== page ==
Unlike past hunting and trapping seasons that were highly regulated, based on sound science, and informed by an open and transparent public process, the February 2021 wolf season in Wisconsin was a politically driven, court-ordered hunt done in haste and without adequate time for public input and consultation with scientists, stakeholders, and tribes.

The February 2021 season, which ended less than 72 hours after it started, resulted in a harvest at 182% of the state-licensed quota — meaning 216 wolves were killed rather than the targeted 119.

In this regard, the Wisconsin Department of Natural Resources was set up to fail. The Natural Resources Board approved double the number of harvest permits recommended by the DNR. This high ratio of hunters to quota, as well as the guidelines for reporting killed wolves (also set by the state Natural Resources Board), the guidelines for closing zones to harvest (established in state law), and the broad allowances of harvest methods (also set by state law) left the DNR trying to manage a process it had little control over — not to mention, one the public and tribes had relatively little say in.

Most details regarding the wolf harvest in Wisconsin are dictated by state law rather than DNR administrative rule, as most other managed species in the state. Administrative rules are reviewed and modified through a very participatory process and are much more amendable compared to state laws.

The timing and impact of this season also create major difficulties for the Wisconsin DNR’s efforts to set quotas for the fall of 2021. Aside from greatly exceeding the state-licensed quota, this hunting and trapping season raised several concerns.

Newsletter signup for email alerts

The season occurred at the peak of the breeding season, meaning it very likely could result in reduced reproduction. That’s unlike a fall harvest, which would have less of an effect.

Due to the large number of wolves killed using hounds (86% of the kill), it is likely that multiple wolves were killed from individual packs, increasing the probability of a pack dissolving and failing to reproduce.

The coincidence of the February 2021 hunt with the DNR’s use of new wolf population-monitoring methods, which uses occupancy models rather than the traditional minimum count system, adds challenges to future wolf conservation. Plus, the Wisconsin DNR opted not to collect certain biological data from harvested wolves that could have increased understanding of the impact of this hunt.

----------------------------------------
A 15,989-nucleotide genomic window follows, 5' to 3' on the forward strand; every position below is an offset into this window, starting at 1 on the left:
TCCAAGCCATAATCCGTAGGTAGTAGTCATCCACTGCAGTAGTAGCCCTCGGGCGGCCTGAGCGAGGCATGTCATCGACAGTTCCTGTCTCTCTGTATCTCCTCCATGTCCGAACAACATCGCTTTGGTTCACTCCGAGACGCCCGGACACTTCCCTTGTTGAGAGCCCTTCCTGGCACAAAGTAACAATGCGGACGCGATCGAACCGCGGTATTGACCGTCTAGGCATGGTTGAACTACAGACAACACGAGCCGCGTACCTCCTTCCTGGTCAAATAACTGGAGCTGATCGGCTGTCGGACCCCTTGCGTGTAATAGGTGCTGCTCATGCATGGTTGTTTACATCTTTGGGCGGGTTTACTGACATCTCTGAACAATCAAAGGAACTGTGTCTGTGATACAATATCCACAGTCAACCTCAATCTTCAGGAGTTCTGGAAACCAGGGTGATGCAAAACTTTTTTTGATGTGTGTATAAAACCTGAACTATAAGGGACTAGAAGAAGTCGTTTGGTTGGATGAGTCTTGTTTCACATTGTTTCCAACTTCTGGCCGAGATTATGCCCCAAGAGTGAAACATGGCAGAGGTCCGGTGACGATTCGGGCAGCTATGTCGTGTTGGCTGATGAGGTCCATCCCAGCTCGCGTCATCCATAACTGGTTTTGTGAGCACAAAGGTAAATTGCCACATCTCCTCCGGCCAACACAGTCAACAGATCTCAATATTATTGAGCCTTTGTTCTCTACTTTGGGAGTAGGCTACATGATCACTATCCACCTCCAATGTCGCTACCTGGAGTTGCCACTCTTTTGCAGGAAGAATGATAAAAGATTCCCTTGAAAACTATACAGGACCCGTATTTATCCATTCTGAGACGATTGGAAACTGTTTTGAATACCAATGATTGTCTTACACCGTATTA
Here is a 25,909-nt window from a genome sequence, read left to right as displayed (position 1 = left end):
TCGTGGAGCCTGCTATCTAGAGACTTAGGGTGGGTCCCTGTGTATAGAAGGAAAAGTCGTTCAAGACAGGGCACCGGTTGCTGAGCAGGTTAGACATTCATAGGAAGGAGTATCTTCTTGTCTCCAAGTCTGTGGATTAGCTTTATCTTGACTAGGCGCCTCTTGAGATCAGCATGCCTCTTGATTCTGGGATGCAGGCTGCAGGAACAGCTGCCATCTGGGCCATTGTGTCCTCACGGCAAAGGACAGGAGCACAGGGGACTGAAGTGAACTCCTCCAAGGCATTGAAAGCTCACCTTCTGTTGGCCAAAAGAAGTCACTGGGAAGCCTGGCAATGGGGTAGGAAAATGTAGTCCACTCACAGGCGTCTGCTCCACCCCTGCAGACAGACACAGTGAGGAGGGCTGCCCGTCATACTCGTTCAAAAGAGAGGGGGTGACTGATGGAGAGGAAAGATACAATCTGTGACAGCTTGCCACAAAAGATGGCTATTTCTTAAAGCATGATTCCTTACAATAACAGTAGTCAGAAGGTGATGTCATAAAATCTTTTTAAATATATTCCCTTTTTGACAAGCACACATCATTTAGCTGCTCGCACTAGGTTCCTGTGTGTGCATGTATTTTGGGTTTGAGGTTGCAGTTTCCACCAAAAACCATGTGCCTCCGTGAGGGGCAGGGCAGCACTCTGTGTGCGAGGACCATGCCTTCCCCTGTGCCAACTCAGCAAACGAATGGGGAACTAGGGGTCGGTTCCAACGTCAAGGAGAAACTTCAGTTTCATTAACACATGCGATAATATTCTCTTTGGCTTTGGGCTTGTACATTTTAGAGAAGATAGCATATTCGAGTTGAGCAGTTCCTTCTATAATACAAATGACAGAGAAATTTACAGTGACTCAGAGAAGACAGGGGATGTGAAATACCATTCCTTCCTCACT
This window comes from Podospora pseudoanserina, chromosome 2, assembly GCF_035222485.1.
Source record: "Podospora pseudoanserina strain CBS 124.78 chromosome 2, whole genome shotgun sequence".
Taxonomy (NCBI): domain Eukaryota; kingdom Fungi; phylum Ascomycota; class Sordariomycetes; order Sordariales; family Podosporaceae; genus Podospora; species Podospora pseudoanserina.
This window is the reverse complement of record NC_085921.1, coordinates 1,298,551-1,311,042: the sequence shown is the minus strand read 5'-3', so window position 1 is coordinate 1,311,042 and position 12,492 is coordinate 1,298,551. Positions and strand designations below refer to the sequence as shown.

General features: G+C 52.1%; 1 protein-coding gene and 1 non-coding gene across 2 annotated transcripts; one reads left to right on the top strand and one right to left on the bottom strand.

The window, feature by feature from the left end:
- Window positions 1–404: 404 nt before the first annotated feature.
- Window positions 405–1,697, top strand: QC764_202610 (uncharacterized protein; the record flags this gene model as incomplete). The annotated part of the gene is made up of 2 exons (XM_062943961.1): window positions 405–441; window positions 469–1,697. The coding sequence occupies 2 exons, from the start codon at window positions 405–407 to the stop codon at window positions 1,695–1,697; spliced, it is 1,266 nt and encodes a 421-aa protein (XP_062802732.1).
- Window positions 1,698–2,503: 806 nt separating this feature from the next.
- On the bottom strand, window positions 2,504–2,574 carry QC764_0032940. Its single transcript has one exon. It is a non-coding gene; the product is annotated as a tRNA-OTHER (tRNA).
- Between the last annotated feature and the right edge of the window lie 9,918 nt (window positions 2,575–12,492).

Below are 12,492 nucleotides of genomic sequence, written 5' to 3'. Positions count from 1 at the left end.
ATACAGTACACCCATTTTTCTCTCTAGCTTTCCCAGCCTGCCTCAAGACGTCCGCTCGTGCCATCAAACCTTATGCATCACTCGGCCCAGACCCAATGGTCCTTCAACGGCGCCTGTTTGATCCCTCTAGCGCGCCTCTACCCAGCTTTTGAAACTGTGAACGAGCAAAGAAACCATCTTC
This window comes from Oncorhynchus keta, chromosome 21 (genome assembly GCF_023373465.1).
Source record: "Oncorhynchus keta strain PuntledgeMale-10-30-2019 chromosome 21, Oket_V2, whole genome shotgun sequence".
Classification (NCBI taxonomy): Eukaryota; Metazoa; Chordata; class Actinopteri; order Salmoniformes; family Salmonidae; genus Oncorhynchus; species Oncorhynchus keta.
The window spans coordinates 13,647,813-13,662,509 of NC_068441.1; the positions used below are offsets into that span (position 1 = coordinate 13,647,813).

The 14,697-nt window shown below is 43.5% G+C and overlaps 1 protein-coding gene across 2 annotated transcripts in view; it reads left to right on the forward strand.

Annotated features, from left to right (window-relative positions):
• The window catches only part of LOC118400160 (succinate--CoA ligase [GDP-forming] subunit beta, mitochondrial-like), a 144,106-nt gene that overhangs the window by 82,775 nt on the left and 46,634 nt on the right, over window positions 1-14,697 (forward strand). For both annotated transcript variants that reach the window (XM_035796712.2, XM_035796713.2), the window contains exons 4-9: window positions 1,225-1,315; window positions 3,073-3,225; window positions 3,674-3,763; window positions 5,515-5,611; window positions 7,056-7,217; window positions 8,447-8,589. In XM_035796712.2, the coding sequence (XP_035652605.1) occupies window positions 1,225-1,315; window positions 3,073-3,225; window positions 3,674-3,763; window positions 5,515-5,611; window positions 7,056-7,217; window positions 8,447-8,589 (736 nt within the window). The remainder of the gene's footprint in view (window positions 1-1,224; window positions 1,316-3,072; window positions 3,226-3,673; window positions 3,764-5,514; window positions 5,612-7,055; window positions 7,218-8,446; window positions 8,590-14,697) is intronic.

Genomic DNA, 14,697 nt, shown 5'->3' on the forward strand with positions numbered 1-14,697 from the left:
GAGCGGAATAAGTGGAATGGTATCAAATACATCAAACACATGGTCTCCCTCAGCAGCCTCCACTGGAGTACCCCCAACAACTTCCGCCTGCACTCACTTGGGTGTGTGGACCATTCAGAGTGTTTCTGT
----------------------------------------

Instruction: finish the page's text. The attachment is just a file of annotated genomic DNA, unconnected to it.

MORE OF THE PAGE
It appears some harvesters may have contributed to this overharvest by encouraging others to delay as long as possible reporting their take, a practice that can contribute to quotas being exceeded. This practice violates hunter ethics, taints the role of regulated hunting in wildlife management, and casts distrust. It also questions how future quotas for wolves will be established and managed.

This season has further strained state-tribal relations regarding the shared conservation of wildlife species, especially wolves, within the ceded territories of the tribes. This raises new questions regarding the expectations of quotas in state-tribal relations.

The process of the recent wolf hunt demonstrated disregard and disrespect for wolves, natural-resources professionals, and the general public in the state. The implementation and execution of this hunt provided evidence for those who believe wolves continue to need the protections of the federal Endangered Species Act.

Wisconsin will soon be initiating preparations for a fall wolf hunting and trapping season. The state must learn from this season and take significant steps to coordinate management objectives with tribal governments, provide adequate opportunity for public participation, consider the full range of public interests, and implement measures to ensure effective harvest control.

The Timber Wolf Alliance is committed to using science-based information to promote an ecologically functional wolf population in areas of suitable habitat and to promote human coexistence with wolves. The Timber Wolf Alliance is not opposed to regulated wolf hunting.

Adrian Wydeven of Cable is a certified wildlife biologist and chair of the Timber Wolf Alliance Council (northland.edu/centers/soei/twa/).